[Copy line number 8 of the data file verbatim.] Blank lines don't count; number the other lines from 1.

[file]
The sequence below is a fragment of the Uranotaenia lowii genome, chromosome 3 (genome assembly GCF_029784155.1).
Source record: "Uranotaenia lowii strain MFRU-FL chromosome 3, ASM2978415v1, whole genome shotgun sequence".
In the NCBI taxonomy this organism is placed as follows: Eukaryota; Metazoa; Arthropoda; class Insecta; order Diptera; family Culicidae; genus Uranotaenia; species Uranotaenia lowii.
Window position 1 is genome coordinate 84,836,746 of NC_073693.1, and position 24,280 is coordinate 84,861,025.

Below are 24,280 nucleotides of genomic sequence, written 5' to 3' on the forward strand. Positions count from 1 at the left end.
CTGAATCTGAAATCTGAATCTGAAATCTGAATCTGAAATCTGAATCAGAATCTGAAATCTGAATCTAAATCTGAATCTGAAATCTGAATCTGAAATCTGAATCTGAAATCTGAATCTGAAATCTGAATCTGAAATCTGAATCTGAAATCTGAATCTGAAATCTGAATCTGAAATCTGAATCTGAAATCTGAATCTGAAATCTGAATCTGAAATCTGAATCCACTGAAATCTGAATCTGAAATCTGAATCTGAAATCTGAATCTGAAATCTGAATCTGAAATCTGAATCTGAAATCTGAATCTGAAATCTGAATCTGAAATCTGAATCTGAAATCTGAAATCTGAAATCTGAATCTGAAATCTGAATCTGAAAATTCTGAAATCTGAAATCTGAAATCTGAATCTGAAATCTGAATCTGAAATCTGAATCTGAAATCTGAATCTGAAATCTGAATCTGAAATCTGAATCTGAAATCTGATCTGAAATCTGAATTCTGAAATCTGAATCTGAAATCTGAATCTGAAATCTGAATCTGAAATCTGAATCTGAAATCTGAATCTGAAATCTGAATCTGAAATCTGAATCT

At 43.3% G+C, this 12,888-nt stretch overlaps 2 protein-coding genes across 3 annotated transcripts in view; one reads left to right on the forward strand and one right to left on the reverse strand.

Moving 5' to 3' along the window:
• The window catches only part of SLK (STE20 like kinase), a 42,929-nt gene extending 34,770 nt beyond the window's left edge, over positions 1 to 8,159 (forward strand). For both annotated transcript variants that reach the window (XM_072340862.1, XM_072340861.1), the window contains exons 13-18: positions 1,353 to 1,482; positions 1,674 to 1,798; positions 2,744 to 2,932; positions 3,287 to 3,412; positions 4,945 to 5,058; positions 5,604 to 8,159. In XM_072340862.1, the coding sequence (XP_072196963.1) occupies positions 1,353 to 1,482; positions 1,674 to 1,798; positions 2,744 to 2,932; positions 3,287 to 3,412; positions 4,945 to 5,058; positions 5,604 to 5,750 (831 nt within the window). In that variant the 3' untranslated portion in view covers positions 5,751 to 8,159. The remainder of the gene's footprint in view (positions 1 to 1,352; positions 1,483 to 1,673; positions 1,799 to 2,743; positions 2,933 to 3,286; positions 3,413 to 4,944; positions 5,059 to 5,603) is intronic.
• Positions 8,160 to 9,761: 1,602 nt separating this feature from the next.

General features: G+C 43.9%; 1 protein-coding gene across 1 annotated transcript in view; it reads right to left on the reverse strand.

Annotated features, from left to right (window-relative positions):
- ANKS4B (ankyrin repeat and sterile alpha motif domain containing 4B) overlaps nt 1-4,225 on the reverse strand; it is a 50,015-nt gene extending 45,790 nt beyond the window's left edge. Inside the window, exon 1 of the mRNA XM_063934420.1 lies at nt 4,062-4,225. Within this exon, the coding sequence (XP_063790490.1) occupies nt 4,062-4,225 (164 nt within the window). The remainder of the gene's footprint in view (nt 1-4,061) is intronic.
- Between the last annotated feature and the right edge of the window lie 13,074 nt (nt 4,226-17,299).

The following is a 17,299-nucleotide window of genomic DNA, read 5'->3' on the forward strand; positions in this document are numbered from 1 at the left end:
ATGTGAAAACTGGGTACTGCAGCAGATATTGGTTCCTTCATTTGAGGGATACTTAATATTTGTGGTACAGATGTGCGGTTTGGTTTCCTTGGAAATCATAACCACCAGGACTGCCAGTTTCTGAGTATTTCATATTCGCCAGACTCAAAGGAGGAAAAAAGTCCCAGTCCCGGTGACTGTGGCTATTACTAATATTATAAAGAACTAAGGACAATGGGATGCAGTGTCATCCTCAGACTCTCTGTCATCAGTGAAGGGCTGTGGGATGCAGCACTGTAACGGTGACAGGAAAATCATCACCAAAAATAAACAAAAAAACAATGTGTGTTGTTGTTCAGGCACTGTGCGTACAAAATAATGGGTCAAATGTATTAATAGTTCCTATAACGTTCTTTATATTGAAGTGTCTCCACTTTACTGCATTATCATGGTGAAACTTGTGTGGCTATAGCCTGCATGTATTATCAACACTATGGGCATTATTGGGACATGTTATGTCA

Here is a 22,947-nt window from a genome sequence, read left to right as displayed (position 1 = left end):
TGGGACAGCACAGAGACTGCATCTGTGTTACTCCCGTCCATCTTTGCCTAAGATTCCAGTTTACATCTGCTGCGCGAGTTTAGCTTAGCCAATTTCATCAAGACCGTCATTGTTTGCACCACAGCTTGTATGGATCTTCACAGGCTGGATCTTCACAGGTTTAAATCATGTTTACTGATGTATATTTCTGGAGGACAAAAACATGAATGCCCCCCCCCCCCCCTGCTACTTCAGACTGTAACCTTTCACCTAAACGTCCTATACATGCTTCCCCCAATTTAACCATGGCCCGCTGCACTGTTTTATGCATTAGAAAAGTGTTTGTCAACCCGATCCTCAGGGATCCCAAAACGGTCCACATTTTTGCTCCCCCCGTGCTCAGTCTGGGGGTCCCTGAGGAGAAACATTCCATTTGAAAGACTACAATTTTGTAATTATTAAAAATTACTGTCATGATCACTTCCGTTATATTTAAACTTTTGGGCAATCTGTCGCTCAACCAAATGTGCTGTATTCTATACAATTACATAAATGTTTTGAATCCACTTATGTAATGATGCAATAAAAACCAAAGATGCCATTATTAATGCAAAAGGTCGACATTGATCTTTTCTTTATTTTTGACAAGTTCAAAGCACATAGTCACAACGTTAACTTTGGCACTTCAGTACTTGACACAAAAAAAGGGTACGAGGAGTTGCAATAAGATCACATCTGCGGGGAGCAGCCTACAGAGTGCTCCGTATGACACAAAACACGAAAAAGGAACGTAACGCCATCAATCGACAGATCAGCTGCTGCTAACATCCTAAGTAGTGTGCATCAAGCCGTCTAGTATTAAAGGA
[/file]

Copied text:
Moving 5' to 3' along the window: